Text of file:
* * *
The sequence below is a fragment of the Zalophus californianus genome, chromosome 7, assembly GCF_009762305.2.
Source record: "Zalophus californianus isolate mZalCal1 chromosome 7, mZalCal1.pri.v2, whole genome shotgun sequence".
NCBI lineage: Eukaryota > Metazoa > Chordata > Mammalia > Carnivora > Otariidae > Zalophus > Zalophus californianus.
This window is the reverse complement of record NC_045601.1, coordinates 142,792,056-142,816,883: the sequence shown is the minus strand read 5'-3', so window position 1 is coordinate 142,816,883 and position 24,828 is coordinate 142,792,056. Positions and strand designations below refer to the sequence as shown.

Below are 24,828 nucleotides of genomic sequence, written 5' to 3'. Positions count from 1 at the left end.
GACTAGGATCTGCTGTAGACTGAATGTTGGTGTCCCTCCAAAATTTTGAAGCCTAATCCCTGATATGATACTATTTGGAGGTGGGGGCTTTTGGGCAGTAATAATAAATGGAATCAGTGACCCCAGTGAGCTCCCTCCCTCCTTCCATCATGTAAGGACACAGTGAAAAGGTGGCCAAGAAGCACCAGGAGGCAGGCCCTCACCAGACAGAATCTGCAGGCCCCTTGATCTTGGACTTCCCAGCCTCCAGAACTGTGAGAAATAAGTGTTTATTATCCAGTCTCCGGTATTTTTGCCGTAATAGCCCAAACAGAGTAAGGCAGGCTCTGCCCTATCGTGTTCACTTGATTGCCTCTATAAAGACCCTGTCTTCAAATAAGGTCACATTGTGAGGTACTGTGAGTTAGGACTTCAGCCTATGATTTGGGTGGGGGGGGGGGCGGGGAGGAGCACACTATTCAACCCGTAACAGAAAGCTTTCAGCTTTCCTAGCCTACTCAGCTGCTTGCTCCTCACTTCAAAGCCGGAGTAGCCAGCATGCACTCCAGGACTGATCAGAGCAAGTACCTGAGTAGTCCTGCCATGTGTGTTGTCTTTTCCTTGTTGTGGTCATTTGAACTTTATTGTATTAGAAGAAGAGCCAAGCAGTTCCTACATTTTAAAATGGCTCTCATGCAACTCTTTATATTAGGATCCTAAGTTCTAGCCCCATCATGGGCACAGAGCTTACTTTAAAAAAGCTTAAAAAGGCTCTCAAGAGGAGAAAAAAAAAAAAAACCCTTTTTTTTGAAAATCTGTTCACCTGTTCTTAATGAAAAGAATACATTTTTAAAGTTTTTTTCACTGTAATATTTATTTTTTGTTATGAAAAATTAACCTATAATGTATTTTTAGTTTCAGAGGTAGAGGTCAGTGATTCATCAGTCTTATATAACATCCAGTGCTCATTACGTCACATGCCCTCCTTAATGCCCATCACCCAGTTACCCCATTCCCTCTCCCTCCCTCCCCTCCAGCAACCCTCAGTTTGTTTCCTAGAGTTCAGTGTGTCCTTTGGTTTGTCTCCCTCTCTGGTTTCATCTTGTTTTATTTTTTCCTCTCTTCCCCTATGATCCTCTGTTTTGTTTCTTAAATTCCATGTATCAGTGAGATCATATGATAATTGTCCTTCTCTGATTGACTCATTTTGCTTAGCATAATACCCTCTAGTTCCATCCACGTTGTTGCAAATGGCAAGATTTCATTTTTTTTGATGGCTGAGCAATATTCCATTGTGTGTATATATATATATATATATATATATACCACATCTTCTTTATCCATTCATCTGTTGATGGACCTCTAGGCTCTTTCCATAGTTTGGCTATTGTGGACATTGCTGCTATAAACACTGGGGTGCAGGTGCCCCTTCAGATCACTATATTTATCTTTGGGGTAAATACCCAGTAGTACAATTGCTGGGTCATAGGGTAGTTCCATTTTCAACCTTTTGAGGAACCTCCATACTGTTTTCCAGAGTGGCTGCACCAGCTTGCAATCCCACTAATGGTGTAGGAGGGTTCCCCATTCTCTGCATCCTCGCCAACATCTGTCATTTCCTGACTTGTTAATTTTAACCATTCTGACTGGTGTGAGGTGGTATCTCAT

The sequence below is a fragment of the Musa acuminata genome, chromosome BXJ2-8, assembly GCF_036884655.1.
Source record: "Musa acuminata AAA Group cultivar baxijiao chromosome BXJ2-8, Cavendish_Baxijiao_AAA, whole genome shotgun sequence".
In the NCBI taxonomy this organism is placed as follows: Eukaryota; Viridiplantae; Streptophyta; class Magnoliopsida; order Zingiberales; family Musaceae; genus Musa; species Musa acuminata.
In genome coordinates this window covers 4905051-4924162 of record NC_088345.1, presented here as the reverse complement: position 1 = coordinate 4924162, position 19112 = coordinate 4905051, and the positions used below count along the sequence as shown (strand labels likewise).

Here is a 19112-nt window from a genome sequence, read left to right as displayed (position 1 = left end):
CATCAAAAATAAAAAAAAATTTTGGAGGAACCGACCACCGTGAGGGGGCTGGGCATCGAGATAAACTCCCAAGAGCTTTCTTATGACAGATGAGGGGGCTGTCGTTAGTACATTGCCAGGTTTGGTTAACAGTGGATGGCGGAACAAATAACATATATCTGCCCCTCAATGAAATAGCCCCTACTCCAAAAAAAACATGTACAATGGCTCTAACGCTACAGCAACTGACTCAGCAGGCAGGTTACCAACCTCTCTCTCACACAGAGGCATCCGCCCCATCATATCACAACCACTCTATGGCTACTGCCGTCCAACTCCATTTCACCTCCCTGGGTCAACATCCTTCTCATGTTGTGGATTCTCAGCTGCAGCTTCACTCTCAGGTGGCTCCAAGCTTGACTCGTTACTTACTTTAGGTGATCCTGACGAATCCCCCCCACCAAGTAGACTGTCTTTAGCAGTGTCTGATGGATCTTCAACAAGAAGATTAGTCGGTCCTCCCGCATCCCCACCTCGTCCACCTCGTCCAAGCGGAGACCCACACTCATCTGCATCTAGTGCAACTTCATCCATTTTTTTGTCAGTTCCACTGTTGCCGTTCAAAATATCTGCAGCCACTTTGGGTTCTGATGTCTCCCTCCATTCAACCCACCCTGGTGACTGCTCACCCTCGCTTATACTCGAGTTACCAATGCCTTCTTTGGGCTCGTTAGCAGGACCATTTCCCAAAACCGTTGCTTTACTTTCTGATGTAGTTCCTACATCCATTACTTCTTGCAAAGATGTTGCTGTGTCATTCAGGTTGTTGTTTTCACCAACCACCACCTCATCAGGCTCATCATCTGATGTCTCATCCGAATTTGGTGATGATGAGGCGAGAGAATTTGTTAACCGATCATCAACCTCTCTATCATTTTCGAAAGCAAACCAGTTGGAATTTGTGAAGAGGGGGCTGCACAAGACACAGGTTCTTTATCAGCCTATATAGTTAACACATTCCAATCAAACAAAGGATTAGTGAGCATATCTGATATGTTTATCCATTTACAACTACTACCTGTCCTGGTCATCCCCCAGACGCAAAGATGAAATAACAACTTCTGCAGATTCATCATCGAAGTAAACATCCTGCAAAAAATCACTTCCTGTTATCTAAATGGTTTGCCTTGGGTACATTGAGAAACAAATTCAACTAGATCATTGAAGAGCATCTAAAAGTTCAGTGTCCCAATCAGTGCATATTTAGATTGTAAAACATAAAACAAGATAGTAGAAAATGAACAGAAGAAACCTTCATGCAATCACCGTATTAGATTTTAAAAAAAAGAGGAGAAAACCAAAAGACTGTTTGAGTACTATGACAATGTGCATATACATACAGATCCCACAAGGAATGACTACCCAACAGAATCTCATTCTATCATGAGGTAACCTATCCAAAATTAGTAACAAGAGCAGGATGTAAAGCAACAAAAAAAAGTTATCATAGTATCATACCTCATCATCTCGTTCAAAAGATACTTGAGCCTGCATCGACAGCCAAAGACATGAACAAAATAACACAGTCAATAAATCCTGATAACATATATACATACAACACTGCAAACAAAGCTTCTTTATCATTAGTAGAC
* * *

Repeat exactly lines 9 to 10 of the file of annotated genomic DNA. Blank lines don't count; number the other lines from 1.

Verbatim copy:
In the NCBI taxonomy this organism is placed as follows: Eukaryota; Viridiplantae; Streptophyta; class Magnoliopsida; order Zingiberales; family Musaceae; genus Musa; species Musa acuminata.
In genome coordinates this window covers 4905051-4924162 of record NC_088345.1, presented here as the reverse complement: position 1 = coordinate 4924162, position 19112 = coordinate 4905051, and the positions used below count along the sequence as shown (strand labels likewise).